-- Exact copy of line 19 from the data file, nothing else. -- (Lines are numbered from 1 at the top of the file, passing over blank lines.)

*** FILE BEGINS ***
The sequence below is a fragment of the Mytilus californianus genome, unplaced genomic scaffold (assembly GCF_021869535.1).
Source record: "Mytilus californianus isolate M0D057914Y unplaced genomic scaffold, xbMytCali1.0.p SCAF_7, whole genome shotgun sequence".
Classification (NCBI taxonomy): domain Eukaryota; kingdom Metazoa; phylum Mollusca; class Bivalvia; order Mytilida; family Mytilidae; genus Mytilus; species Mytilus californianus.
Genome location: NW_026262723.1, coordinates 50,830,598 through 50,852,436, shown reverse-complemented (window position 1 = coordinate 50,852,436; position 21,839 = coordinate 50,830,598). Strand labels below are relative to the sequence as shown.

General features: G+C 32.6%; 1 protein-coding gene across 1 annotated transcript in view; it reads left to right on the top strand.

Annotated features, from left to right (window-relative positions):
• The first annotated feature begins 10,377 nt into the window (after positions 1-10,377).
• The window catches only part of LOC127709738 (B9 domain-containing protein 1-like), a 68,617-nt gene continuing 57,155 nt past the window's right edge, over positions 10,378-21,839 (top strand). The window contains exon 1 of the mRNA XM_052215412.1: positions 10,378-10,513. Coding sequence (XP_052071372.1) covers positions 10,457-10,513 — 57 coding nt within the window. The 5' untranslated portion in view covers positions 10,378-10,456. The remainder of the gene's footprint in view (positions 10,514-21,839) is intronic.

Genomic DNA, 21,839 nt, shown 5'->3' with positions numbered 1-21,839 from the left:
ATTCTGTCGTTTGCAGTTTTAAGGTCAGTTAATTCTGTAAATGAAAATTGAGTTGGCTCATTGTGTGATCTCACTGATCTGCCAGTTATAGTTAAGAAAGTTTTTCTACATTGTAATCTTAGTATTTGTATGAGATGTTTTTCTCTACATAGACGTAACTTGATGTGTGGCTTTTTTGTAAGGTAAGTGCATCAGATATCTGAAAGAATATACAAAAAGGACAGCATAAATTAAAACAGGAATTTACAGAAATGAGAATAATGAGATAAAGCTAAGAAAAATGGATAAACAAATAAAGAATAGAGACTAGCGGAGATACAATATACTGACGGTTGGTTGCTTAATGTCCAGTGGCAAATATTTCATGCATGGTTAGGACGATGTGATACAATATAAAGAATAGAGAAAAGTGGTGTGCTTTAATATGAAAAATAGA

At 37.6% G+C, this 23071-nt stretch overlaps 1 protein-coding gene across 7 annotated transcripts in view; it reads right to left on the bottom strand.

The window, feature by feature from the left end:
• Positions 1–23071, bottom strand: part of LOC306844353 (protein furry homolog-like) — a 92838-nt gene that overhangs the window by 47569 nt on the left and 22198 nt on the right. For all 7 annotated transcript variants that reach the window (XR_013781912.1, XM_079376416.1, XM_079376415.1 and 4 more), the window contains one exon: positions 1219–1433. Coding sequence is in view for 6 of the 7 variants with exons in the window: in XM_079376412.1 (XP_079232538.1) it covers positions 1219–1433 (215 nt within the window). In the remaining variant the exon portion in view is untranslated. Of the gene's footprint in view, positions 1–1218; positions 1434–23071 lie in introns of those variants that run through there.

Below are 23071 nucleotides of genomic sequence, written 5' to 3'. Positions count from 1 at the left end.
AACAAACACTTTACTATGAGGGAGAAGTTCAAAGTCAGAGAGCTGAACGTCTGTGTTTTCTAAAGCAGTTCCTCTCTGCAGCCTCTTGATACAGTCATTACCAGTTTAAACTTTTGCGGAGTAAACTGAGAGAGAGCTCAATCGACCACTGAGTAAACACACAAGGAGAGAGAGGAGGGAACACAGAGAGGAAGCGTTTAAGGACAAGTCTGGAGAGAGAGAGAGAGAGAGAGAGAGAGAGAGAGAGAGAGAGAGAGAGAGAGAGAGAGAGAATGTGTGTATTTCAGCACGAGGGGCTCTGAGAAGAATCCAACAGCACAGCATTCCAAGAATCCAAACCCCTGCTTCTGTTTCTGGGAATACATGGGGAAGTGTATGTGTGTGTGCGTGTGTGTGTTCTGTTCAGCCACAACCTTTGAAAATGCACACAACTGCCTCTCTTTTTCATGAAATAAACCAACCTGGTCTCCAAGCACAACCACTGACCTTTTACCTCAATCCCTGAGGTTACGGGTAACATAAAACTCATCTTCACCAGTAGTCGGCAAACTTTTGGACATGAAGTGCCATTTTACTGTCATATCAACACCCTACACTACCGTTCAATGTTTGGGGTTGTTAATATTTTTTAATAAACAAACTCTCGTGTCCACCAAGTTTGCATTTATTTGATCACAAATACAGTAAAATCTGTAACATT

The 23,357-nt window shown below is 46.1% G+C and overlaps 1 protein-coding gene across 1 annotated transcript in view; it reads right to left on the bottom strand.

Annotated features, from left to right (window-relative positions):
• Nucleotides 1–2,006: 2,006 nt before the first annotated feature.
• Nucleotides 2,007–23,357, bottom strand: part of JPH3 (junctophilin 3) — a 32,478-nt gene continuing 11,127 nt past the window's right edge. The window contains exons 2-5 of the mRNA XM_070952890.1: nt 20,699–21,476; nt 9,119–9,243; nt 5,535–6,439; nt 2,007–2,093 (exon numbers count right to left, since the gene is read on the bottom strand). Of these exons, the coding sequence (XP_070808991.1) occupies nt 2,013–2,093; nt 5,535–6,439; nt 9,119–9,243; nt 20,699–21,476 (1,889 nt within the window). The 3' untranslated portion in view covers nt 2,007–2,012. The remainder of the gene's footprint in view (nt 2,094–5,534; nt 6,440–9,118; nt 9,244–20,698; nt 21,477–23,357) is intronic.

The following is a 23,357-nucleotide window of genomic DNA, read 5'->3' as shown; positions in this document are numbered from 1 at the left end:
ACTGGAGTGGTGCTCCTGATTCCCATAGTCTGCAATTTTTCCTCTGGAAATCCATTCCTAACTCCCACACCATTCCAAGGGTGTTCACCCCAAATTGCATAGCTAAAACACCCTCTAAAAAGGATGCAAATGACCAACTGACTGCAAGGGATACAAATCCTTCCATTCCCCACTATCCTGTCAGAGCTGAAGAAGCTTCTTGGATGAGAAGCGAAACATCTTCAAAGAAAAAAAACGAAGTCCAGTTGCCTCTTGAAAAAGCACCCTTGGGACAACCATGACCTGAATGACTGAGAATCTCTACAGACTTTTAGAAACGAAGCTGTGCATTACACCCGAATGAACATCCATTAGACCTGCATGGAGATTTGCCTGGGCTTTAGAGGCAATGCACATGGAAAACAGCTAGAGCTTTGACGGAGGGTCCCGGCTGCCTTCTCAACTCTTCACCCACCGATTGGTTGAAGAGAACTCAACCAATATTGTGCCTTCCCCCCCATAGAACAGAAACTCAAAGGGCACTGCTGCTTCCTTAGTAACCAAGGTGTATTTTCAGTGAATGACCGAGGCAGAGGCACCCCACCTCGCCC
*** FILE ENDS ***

• Nucleotides 2,007–23,357, bottom strand: part of JPH3 (junctophilin 3) — a 32,478-nt gene continuing 11,127 nt past the window's right edge. The window contains exons 2-5 of the mRNA XM_070952890.1: nt 20,699–21,476; nt 9,119–9,243; nt 5,535–6,439; nt 2,007–2,093 (exon numbers count right to left, since the gene is read on the bottom strand). Of these exons, the coding sequence (XP_070808991.1) occupies nt 2,013–2,093; nt 5,535–6,439; nt 9,119–9,243; nt 20,699–21,476 (1,889 nt within the window). The 3' untranslated portion in view covers nt 2,007–2,012. The remainder of the gene's footprint in view (nt 2,094–5,534; nt 6,440–9,118; nt 9,244–20,698; nt 21,477–23,357) is intronic.